An angry-looking building introduces us to Tokyoids, a collection of photographs of buildings that look like robots by Francois Blanciak. But when did robot aesthetics begin?
‘Tokyoids’, by National University of Singapore associate professor Francois Blanciak, on the face of it presents itself as a picture book of Tokyo buildings that happen to look like robots, but its essays run to more philosophical levels. The architect spent seven years living and studying in the city, fascinated by the gradual recalibration of his sense of urban beauty – which, until then, had been set by growing up in Auxerre’s medieval beauty.
Perhaps it was his year spent a decade earlier at Frank Gehry’s LA office, negotiating its complex CATIA software, that triggered Blanciak’s fascination with the digitisation of architecture; while the book’s images focus on robot architecture in the most literal way, the text draws out his thesis that ‘robot aesthetics manifested in architectural theory long before the birth of robotics as a modern science’.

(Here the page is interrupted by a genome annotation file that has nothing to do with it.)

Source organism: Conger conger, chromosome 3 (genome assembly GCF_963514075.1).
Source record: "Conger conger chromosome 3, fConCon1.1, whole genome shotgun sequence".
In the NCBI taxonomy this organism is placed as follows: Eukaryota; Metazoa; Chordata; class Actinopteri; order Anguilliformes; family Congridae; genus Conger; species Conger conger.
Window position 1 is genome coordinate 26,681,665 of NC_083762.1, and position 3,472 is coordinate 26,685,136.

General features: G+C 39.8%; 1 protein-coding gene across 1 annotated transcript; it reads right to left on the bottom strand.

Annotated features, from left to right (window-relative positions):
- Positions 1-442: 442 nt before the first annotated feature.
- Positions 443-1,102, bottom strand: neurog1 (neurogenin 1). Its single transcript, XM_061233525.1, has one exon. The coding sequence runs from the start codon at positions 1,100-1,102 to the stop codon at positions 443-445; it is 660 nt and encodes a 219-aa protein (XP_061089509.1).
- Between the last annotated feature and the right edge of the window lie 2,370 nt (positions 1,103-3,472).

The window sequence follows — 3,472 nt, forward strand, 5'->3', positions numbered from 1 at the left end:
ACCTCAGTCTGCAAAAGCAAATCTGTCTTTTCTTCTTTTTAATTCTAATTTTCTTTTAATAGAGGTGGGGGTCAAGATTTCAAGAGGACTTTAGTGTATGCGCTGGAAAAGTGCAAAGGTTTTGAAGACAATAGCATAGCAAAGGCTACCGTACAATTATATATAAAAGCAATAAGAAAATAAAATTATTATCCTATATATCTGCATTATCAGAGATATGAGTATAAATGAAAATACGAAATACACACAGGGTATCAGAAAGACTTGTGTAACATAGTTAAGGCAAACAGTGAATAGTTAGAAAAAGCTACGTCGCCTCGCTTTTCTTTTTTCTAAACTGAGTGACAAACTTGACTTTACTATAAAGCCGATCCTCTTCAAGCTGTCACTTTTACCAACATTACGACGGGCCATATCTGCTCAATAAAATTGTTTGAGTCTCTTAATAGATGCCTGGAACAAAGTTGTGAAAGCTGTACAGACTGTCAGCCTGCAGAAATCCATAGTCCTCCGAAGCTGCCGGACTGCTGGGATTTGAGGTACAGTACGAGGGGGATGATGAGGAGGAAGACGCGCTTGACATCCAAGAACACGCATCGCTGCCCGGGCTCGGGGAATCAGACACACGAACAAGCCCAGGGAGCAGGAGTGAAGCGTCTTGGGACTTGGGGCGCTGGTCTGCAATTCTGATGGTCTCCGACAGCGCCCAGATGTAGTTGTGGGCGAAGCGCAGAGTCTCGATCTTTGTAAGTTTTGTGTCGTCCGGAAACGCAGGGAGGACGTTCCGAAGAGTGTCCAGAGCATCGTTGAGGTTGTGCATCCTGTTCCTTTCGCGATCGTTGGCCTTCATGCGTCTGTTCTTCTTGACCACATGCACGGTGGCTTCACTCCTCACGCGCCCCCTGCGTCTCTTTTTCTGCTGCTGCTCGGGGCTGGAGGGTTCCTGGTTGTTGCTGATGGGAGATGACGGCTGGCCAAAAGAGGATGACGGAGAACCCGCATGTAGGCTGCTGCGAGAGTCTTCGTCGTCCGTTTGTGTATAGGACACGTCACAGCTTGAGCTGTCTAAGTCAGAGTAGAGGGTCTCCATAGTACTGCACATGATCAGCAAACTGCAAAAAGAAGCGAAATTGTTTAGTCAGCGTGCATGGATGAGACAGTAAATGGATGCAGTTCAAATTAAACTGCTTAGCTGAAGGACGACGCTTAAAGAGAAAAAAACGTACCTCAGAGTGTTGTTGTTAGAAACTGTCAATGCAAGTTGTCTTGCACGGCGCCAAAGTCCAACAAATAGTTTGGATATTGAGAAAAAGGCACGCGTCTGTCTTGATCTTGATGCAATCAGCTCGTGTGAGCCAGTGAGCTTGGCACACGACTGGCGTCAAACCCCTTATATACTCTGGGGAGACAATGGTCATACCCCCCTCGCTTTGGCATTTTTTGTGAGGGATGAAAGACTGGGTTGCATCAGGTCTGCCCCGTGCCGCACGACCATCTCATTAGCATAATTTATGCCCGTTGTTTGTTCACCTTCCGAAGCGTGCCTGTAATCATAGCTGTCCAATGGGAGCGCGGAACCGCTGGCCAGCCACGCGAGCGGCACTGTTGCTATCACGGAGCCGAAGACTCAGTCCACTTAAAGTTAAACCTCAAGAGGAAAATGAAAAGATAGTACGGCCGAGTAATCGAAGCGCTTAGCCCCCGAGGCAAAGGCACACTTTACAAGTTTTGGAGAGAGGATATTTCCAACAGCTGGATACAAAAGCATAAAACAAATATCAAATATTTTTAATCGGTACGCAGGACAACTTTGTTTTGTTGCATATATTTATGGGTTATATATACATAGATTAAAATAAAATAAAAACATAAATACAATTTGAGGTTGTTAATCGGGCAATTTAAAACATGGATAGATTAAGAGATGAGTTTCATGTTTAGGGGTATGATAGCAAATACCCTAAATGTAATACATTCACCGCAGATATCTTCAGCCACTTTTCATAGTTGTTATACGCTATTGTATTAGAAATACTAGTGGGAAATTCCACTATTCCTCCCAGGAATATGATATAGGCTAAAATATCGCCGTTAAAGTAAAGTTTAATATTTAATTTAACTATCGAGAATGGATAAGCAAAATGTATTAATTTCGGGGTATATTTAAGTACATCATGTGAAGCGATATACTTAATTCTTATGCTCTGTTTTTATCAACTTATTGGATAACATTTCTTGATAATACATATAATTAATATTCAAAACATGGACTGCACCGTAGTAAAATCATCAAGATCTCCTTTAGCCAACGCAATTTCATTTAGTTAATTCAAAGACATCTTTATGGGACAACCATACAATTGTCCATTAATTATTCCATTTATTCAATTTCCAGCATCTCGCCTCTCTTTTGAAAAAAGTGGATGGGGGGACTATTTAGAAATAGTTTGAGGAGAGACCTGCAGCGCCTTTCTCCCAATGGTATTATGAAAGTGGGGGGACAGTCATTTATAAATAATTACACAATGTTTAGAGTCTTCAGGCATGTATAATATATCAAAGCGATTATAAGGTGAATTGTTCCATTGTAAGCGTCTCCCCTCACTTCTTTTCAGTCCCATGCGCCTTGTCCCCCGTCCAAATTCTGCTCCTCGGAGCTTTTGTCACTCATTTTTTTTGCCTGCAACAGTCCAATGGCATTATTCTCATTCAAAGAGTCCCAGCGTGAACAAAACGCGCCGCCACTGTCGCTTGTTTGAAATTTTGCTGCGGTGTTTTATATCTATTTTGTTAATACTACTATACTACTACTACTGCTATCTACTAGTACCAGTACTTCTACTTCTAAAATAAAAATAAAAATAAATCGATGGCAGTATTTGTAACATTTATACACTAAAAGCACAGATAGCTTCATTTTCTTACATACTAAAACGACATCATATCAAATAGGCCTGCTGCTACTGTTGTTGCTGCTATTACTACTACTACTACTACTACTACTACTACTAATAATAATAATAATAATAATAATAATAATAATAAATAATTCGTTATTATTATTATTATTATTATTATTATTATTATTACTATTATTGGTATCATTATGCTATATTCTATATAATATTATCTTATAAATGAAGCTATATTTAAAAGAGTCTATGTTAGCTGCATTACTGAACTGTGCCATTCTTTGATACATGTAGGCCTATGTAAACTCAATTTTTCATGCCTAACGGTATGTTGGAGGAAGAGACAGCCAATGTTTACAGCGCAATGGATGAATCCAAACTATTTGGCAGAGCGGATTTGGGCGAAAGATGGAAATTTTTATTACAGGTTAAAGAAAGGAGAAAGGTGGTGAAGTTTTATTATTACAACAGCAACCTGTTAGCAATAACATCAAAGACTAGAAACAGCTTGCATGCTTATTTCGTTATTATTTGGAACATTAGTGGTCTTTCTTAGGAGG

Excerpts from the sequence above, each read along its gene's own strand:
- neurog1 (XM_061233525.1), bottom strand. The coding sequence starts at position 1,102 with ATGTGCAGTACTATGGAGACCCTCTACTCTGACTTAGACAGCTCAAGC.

References span millennia, from Vitruvius to the 13th century ‘scale books’ of Villard de Honnecourt and on to Descartes, who inspired French artist/architect and physiognomist Charles LeBrun. He attempted to codify all human emotions by applying a grid to the face to ‘standardise’ expressions of grief, anger or joy as little more than a collusion of Cartesian lines.
Curiously, Blanciak returns to Gehry and his post-modern forays into anthropomorphism, but not before giving due credit to Jean-Jacques Lequeu, oft-lost in the shadow of Boullée and Ledoux, whose eccentric ‘Architecture parlante’, he argues, is the genesis of modernism.
With each chapter named after an emotion, this image appears in ‘Wrath’: a building as ‘angry bot’ – or perhaps just Lequeu’s glaring omission from the architectural canon.